Oman reported an increase in national self-sufficiency from 40% to 66% through integrated approaches across sectors. The United Arab Emirates underlined research and development, and food labelling as part of a whole-of-country food security strategy. Iraq noted that achieving the SDGs requires support from all sectors, noting his country’s challenges due to recent conflicts.
The Republic of Korea outlined international research and dissemination initiatives to share the knowledge gained from ending hunger in two generations. Switzerland urged increasing resilience to climate change without stressing natural systems and livelihoods, including through integrated food systems approaches, MSPs and responsible investments.
The State of Food Security and Nutrition in the World (SOFI 2018)
This item was addressed on Monday morning and Friday afternoon. The decision was adopted during the closing session on Friday afternoon.
Final Outcome: In the report, the CFS expresses its deepest concern about the rising number of food insecure people in the world and the negative trends in hunger and malnutrition as highlighted in the SOFI 2018 report; and calls on all stakeholders to take the necessary actions to reverse these trends.
South Africa emphasized gender equality, in particular women’s access to land. Sudan called for attention to small scale farmers. Delegates also discussed, among other issues, the need to pay closer attention to the definition of notions such as resilience and public goods, as well as to consider capacity development.
The State of Food and Agriculture 2018 (SOFA 2018)
On Monday afternoon, Kostas Stamoulis, FAO Assistant Director-General, moderated a panel discussion on the relationship between migration, agriculture and rural development. The session provided an opportunity to discuss the findings of the 2018 Report on the State of Food and Agriculture which focuses on migration and rural development and was launched that day.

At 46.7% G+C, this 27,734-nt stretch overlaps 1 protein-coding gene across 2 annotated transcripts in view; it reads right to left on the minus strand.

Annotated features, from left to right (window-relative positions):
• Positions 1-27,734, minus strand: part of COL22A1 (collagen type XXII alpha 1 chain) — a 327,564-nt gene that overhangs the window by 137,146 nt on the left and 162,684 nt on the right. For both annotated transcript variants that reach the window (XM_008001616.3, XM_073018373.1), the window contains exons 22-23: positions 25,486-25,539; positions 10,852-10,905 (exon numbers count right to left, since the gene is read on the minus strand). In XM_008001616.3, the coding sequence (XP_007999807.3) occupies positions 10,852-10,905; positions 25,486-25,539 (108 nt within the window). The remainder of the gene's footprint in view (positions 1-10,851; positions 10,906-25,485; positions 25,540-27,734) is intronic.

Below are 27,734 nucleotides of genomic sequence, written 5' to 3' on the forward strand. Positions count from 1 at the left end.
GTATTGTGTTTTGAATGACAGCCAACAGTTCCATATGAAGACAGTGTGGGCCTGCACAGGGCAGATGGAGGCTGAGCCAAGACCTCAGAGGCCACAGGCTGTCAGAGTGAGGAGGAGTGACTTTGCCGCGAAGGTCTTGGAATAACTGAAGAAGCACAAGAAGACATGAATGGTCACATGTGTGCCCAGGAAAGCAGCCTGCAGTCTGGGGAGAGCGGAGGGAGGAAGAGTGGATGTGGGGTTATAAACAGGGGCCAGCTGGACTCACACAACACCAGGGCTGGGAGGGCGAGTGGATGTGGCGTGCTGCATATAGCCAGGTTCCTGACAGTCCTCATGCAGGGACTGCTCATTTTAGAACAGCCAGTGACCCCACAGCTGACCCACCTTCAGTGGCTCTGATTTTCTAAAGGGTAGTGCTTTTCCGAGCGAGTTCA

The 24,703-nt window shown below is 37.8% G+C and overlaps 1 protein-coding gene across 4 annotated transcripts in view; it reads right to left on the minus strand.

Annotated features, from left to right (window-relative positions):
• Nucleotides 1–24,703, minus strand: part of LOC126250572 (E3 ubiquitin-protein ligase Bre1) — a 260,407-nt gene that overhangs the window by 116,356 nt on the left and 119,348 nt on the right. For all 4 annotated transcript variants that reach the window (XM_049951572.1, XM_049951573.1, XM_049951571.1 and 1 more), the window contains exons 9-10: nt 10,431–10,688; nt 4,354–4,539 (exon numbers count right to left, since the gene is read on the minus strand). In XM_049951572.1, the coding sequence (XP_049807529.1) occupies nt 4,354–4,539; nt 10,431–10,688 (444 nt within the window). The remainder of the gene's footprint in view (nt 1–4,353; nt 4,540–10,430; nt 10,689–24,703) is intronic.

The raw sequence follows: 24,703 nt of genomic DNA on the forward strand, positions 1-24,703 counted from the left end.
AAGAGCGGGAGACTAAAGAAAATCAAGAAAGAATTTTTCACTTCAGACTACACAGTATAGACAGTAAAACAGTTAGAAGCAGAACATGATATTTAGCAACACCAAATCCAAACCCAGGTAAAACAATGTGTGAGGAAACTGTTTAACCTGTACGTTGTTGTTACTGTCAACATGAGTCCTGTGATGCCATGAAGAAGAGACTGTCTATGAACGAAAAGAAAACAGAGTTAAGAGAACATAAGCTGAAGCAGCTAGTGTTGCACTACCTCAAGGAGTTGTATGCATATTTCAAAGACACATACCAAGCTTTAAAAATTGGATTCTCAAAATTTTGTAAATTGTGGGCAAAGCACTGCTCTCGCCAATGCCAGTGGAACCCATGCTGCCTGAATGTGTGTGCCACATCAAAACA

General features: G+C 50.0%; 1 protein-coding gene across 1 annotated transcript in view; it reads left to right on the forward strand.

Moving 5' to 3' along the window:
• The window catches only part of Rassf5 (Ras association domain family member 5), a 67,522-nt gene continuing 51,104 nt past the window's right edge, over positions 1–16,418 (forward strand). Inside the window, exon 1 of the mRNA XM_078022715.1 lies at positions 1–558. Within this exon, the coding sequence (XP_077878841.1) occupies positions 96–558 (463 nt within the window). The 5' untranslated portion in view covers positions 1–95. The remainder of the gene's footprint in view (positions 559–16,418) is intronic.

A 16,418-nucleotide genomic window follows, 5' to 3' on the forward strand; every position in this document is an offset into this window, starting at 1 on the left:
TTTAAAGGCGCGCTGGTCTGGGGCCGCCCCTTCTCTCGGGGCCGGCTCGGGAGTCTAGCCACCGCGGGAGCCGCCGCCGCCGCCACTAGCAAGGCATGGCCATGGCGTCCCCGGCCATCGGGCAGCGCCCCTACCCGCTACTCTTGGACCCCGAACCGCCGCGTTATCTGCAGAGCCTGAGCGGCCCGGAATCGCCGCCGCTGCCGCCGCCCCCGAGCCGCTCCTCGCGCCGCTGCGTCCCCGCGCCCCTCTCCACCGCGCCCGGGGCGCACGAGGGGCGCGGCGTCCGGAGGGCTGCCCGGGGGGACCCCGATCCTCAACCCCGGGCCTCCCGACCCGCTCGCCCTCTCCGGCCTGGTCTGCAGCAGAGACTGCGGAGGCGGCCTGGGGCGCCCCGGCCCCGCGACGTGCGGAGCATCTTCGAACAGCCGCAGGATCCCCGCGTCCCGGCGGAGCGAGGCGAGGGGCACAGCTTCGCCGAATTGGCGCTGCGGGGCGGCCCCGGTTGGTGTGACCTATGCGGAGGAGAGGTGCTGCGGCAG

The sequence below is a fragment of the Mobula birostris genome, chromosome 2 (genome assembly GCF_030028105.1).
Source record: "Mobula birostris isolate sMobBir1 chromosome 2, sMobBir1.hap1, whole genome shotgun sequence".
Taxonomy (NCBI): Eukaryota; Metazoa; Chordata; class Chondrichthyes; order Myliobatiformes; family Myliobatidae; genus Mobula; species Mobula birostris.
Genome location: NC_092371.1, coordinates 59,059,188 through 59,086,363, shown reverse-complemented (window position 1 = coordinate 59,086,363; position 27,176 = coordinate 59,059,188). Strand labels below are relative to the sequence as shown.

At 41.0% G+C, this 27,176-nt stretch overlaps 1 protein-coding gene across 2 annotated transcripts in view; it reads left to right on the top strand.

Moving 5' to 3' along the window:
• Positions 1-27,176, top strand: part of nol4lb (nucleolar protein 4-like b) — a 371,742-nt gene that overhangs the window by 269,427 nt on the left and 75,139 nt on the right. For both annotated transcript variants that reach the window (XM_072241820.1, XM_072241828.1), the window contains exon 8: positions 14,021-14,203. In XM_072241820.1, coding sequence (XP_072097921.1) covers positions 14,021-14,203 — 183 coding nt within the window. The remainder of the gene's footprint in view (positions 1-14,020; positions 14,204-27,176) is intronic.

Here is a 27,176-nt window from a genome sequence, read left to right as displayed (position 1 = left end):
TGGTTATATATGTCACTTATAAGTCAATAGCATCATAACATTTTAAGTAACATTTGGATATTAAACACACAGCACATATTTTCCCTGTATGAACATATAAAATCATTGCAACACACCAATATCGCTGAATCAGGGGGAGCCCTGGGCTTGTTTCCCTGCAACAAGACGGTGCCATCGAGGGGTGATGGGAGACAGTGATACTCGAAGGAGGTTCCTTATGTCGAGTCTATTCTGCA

The closing session convened on Friday afternoon. CFS Secretary ad interim McGuire announced that CFS 46 will be held from 14-18 October 2019, in Rome. He noted that Argentina will replace Brazil in the Bureau.
Drafting Committee Chair Antonio Sá Ricarte (Brazil) presented the report of the meeting (CFS 45 Draft Report), which was adopted without amendments.
Jordan drew attention to the lack of reference in the report to food insecurity in the context of conflicts and crises. In its closing statement, CSM further emphasized the need for CFS to use a holistic approach based on human rights. Private Sector Mechanism (PSM) stressed the need for increased investment in agriculture and rural development, including MSP, and for strategies to support women and youth.
SI President Mariet Verhoef-Cohen was in attendance and presented at the event on the subject of the importance of women in the water sector, and the barriers to women in the industry. Discussing barriers in context, and exploring initiatives, Mariet looked at changes in mindset, to better empower women, and position them together with men, as innovators, decision-makers, and equal providers and drivers of water, food and economic solutions.